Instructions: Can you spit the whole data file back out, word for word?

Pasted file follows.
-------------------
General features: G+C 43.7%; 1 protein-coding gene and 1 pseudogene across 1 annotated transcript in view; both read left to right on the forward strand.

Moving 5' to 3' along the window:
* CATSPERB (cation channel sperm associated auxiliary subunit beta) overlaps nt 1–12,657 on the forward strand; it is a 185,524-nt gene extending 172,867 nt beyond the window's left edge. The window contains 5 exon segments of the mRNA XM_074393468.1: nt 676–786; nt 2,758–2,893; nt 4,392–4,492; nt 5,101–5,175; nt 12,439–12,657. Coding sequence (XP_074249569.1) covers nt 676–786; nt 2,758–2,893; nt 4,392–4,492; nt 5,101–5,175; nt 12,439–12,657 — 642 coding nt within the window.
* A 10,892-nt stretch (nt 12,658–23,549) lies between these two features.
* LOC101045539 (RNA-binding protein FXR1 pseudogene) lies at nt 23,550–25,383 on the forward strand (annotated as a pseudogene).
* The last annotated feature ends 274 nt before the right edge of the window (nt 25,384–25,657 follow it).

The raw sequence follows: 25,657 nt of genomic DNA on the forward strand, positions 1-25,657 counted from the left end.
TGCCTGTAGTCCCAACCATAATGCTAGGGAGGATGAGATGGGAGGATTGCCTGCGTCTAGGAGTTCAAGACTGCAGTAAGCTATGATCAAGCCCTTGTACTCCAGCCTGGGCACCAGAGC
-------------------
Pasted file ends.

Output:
General features: G+C 43.7%; 1 protein-coding gene and 1 pseudogene across 1 annotated transcript in view; both read left to right on the forward strand.

Moving 5' to 3' along the window:
* CATSPERB (cation channel sperm associated auxiliary subunit beta) overlaps nt 1–12,657 on the forward strand; it is a 185,524-nt gene extending 172,867 nt beyond the window's left edge. The window contains 5 exon segments of the mRNA XM_074393468.1: nt 676–786; nt 2,758–2,893; nt 4,392–4,492; nt 5,101–5,175; nt 12,439–12,657. Coding sequence (XP_074249569.1) covers nt 676–786; nt 2,758–2,893; nt 4,392–4,492; nt 5,101–5,175; nt 12,439–12,657 — 642 coding nt within the window.
* A 10,892-nt stretch (nt 12,658–23,549) lies between these two features.
* LOC101045539 (RNA-binding protein FXR1 pseudogene) lies at nt 23,550–25,383 on the forward strand (annotated as a pseudogene).
* The last annotated feature ends 274 nt before the right edge of the window (nt 25,384–25,657 follow it).

The raw sequence follows: 25,657 nt of genomic DNA on the forward strand, positions 1-25,657 counted from the left end.
TGCCTGTAGTCCCAACCATAATGCTAGGGAGGATGAGATGGGAGGATTGCCTGCGTCTAGGAGTTCAAGACTGCAGTAAGCTATGATCAAGCCCTTGTACTCCAGCCTGGGCACCAGAGC